Martin, 033015 SCAGO, AGO 1087
|Docket Nº:||AGO 1087|
|Case Date:||March 30, 2015|
Senate Bill 523 was reported out of the Senate Finance Committee yesterday. This bill raises the gas tax and other fees for the purpose of increasing the Department of Transportation's funding for the maintenance and repair of our State's highway system. It is my understanding that the fiscal impact of the bill will be approximately S800 million.
Senate Bill 523 brings into debate Article III, Section 15 of the South Carolina Constitution, i.e. that bills for raising revenue must originate in the House of Representatives. Some argue that since the bill imposes a fee rather than a tax levy per se, that the bill does not violate this constitutional provision. However, it is my belief that regardless of whether it is a user fee or an outright tax levy Article III, Section 15 of the state Constitution requires such legislation to originate in the House of Representatives. Therefore, my question is: Does Senate Bill 523 violate Article III. Section 15 of the South Carolina Constitution?Law/Analysis Article III, § 15 of the South Carolina Constitution provides that "'Bills for raising revenue shall originate in the House of Representatives but may be altered, amended, or rejected by the Senate.'' Several decisions of our Supreme Court, as well as a number of opinions of this Office, have interpreted this constitutional requirement. In Slate v. Stanley, 131 S.C. 513, 127 S.E. 574, 575 (1925), our Supreme Court stated that this provision of the Constitution '"only applies to bills to levy (t)axes, in the strict sense of the word, and not to bills for other purposes, which may incidentally raise revenue." Likewise, in State ex rel. Coleman v. Lewis, 181 S.C. 10. 186 S.E. 625, 628 (1936), the Court opined:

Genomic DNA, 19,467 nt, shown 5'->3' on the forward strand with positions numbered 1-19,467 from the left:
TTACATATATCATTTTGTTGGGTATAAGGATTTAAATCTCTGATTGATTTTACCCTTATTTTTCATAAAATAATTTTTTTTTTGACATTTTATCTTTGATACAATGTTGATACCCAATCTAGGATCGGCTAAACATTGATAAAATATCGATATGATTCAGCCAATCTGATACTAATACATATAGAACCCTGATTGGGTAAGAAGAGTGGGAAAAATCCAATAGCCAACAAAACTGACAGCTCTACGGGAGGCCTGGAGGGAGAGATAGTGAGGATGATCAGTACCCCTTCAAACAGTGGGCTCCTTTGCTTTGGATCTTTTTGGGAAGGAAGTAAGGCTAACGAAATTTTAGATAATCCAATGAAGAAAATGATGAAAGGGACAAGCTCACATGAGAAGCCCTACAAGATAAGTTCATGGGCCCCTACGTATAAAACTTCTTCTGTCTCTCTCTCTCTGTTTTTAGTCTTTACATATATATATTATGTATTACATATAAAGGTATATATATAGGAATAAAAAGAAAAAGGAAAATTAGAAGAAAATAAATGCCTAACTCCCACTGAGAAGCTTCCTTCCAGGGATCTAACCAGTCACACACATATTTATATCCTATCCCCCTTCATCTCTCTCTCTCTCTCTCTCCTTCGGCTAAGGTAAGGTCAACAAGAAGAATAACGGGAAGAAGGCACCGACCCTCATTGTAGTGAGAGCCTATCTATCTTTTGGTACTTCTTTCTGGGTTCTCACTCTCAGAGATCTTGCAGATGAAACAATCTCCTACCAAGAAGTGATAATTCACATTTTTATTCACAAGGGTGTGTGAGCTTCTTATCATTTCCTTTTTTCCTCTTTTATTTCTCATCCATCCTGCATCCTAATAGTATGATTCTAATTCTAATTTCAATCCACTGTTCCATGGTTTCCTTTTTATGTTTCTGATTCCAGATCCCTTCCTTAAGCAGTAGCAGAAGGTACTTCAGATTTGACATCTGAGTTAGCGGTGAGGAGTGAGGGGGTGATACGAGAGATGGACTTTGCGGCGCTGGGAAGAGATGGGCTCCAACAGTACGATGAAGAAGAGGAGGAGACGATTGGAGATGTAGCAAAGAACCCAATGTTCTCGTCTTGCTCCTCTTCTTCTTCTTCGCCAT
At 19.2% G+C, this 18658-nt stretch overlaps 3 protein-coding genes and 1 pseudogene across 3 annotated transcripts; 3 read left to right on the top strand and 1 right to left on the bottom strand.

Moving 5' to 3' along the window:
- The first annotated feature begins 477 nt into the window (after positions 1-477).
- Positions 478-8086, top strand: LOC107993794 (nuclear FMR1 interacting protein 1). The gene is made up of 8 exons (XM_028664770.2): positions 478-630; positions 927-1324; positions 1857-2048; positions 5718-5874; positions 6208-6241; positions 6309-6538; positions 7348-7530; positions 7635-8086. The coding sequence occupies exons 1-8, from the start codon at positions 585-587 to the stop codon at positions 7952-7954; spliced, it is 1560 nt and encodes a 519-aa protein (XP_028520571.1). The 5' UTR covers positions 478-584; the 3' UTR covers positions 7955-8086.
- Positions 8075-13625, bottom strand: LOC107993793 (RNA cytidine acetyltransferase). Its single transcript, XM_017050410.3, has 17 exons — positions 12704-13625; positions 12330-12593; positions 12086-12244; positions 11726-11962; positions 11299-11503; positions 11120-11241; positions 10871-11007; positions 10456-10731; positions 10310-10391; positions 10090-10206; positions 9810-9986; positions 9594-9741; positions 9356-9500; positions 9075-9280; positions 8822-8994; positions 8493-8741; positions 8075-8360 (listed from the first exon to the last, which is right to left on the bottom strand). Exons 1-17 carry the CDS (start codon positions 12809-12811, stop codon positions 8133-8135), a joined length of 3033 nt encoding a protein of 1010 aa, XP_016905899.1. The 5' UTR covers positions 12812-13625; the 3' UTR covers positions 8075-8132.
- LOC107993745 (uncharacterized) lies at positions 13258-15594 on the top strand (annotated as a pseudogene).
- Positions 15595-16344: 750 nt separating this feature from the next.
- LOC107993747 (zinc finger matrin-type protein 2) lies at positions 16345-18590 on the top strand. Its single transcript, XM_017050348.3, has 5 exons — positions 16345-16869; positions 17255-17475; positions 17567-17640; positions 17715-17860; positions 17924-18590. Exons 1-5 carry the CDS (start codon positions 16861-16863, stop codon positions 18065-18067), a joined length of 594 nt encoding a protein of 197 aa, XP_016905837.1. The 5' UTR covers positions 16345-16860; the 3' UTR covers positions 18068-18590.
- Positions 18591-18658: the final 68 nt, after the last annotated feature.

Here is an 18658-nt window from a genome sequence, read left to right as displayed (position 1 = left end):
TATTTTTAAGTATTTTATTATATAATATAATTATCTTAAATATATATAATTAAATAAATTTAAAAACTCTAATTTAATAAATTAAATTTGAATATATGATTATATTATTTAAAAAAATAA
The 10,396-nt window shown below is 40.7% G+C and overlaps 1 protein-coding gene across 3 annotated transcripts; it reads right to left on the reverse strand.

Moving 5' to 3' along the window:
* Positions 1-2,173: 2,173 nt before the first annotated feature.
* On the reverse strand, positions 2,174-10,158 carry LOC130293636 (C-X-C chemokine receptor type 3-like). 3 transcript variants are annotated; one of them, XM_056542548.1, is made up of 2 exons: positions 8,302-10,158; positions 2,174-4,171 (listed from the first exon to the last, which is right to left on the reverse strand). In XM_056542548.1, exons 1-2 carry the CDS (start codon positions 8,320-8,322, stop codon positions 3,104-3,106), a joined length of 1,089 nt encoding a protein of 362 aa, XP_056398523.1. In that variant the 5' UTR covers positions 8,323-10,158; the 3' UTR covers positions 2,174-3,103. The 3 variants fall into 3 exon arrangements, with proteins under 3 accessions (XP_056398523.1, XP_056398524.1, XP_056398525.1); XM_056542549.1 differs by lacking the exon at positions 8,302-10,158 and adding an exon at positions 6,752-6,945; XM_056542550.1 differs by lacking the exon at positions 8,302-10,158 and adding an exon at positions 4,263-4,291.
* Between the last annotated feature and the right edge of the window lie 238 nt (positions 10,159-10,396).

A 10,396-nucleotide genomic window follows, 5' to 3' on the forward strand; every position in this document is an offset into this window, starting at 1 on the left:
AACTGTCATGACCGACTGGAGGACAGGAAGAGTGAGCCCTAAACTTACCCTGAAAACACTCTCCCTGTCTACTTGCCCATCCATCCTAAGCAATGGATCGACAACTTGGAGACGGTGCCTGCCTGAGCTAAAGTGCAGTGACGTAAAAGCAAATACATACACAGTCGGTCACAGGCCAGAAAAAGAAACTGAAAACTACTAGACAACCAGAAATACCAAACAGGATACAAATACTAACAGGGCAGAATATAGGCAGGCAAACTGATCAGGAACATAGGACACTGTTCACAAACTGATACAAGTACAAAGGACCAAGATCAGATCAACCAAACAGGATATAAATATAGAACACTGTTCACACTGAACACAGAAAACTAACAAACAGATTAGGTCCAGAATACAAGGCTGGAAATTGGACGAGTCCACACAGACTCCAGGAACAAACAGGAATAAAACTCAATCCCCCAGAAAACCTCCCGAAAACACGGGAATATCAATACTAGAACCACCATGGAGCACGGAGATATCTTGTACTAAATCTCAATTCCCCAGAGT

[t]he record shows that the bill did originate in the House, as House Bill No. 1420, and was introduced on the 24th day of January, 1936 as will appear from the Journal of the House of that date. It is true that the Senate amended the bill, as it had a constitutional right to do, but the only income-providing feature of the Act is the license tag feature, which was in the bill from its inception in the House. For this reason, it is apparent that there is no merit in this continuation. But aside from this, the provision (Section 3 of the Act) requiring the payment of an annual motor vehicle license is not within the purview of this section of the Constitution, in that it is not a bill to raise revenue in the constitutional sense. State v. Stanley, 131 S.C....
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